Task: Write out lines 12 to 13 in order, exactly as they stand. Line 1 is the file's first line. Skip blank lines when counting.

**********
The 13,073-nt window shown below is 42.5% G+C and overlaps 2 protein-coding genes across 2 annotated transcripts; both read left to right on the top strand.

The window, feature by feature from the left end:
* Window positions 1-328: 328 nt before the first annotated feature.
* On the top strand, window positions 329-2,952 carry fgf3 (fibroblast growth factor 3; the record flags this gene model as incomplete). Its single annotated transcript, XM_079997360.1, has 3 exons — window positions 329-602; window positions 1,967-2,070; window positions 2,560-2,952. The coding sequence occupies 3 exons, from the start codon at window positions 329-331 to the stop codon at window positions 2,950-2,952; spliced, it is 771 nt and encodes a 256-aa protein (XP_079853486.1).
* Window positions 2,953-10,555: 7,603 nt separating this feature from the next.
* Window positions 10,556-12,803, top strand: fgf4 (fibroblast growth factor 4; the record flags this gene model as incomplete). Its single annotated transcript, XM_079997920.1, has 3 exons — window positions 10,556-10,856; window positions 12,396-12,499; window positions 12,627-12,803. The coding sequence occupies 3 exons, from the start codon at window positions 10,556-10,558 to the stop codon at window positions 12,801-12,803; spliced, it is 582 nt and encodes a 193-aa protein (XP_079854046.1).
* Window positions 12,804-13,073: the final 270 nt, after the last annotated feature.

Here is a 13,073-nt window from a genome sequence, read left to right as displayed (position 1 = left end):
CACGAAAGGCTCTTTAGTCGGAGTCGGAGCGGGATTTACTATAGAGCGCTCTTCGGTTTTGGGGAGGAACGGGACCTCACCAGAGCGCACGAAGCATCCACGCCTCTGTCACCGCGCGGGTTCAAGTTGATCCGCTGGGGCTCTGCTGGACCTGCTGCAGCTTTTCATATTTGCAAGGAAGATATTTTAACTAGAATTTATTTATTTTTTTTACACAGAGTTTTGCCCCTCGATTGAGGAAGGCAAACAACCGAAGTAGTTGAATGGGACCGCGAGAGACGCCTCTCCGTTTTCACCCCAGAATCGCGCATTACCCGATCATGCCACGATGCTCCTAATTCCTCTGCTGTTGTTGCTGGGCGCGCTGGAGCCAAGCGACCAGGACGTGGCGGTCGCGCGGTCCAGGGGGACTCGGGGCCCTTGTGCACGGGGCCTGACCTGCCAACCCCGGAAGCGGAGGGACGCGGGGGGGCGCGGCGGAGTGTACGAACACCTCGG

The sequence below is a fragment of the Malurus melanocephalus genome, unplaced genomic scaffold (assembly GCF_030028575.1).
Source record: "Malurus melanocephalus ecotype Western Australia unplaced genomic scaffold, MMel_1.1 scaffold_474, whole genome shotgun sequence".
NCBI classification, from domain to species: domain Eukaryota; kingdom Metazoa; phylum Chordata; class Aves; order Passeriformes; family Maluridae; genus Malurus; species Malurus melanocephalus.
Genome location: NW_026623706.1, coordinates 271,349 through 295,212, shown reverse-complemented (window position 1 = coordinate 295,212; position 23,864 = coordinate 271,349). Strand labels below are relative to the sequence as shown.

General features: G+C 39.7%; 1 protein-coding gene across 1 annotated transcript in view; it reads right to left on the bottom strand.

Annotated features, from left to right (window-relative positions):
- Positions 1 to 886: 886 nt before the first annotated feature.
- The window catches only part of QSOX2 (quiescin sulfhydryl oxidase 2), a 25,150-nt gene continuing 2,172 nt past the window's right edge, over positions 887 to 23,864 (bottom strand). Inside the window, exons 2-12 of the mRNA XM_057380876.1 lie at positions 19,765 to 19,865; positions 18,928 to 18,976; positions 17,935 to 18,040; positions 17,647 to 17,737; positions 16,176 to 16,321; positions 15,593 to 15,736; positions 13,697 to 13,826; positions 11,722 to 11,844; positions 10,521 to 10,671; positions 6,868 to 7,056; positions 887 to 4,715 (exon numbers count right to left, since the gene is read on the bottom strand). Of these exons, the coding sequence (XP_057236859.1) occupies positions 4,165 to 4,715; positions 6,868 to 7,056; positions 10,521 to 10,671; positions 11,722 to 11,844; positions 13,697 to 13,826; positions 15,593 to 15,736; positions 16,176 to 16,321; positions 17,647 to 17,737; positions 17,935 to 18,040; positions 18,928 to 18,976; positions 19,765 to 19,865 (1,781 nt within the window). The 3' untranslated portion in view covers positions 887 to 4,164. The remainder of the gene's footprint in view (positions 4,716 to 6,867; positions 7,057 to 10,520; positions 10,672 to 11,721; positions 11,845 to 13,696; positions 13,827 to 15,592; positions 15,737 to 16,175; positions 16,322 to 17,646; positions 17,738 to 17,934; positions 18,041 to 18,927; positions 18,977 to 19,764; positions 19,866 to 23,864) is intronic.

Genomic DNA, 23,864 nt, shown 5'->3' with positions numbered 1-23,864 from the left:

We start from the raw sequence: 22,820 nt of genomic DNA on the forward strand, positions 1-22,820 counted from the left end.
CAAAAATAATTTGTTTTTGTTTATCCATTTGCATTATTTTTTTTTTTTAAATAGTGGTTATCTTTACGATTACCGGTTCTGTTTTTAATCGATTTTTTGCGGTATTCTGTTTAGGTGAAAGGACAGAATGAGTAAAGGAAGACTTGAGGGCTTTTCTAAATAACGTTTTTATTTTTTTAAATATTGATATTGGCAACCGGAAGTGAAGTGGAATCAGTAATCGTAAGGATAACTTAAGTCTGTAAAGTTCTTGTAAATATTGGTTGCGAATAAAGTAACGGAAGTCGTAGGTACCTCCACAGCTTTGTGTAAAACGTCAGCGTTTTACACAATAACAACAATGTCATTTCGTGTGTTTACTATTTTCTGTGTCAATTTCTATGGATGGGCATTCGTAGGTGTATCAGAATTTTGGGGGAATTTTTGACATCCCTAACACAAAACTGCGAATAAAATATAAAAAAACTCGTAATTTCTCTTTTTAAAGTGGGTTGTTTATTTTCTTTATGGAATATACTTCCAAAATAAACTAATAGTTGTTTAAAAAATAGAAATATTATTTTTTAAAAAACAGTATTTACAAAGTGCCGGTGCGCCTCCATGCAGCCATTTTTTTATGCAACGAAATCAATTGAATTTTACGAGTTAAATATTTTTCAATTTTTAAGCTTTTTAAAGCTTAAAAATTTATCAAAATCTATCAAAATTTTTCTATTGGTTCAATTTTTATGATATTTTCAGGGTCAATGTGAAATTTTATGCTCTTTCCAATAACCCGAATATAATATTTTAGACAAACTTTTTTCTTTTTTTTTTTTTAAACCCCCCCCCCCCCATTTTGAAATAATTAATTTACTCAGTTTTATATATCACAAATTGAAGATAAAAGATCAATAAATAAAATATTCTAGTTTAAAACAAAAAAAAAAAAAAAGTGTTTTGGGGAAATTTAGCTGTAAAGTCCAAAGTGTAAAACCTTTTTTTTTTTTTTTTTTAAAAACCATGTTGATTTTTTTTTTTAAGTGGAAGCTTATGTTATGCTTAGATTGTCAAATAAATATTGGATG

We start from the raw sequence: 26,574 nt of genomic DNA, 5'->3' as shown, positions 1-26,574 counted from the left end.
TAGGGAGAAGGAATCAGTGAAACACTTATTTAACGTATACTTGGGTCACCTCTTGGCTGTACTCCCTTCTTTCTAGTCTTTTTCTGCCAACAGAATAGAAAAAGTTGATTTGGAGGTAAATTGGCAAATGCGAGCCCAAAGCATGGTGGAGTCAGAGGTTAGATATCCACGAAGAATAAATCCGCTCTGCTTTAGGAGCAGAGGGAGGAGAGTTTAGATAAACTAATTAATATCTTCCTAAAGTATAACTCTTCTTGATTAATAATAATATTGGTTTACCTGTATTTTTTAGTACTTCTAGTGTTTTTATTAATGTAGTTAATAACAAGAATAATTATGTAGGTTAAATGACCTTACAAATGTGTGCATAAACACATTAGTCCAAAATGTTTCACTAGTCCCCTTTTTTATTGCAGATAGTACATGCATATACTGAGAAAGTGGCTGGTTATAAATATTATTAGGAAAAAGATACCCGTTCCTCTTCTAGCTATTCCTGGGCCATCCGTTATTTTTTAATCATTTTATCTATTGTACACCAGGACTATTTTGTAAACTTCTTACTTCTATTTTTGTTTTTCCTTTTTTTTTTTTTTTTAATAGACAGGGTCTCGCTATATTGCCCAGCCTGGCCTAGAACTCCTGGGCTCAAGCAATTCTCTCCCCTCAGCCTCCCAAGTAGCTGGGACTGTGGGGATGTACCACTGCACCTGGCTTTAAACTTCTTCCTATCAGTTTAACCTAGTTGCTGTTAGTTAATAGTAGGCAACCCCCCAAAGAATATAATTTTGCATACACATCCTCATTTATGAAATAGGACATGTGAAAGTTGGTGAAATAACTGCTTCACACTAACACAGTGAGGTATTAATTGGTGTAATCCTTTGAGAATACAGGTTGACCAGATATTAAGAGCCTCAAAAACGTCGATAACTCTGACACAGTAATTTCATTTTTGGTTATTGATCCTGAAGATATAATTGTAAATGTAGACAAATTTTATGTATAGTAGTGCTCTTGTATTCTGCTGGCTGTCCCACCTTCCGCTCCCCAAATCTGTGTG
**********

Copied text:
NCBI classification, from domain to species: domain Eukaryota; kingdom Metazoa; phylum Chordata; class Aves; order Passeriformes; family Maluridae; genus Malurus; species Malurus melanocephalus.
Genome location: NW_026623706.1, coordinates 271,349 through 295,212, shown reverse-complemented (window position 1 = coordinate 295,212; position 23,864 = coordinate 271,349). Strand labels below are relative to the sequence as shown.